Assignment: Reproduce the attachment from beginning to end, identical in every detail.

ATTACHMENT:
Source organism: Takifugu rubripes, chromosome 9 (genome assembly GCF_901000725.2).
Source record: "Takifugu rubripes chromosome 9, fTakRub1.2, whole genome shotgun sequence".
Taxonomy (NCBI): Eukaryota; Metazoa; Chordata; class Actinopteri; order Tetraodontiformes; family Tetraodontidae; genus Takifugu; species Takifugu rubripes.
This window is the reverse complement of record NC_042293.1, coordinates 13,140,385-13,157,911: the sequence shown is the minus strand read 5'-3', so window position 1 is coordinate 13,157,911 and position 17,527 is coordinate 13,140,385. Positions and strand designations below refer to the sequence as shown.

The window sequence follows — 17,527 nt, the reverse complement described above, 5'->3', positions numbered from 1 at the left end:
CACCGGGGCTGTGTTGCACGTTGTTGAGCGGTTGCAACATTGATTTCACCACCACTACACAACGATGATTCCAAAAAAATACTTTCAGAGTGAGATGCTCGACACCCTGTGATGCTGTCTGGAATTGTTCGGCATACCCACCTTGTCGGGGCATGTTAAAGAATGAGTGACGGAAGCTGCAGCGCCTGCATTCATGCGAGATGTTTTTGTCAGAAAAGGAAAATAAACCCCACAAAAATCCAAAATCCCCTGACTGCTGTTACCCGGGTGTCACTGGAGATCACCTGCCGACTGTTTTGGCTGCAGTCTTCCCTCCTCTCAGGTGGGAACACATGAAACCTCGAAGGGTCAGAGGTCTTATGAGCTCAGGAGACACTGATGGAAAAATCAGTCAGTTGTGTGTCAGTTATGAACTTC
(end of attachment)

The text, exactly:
Source organism: Takifugu rubripes, chromosome 9 (genome assembly GCF_901000725.2).
Source record: "Takifugu rubripes chromosome 9, fTakRub1.2, whole genome shotgun sequence".
Taxonomy (NCBI): Eukaryota; Metazoa; Chordata; class Actinopteri; order Tetraodontiformes; family Tetraodontidae; genus Takifugu; species Takifugu rubripes.
This window is the reverse complement of record NC_042293.1, coordinates 13,140,385-13,157,911: the sequence shown is the minus strand read 5'-3', so window position 1 is coordinate 13,157,911 and position 17,527 is coordinate 13,140,385. Positions and strand designations below refer to the sequence as shown.

The window sequence follows — 17,527 nt, the reverse complement described above, 5'->3', positions numbered from 1 at the left end:
CACCGGGGCTGTGTTGCACGTTGTTGAGCGGTTGCAACATTGATTTCACCACCACTACACAACGATGATTCCAAAAAAATACTTTCAGAGTGAGATGCTCGACACCCTGTGATGCTGTCTGGAATTGTTCGGCATACCCACCTTGTCGGGGCATGTTAAAGAATGAGTGACGGAAGCTGCAGCGCCTGCATTCATGCGAGATGTTTTTGTCAGAAAAGGAAAATAAACCCCACAAAAATCCAAAATCCCCTGACTGCTGTTACCCGGGTGTCACTGGAGATCACCTGCCGACTGTTTTGGCTGCAGTCTTCCCTCCTCTCAGGTGGGAACACATGAAACCTCGAAGGGTCAGAGGTCTTATGAGCTCAGGAGACACTGATGGAAAAATCAGTCAGTTGTGTGTCAGTTATGAACTTC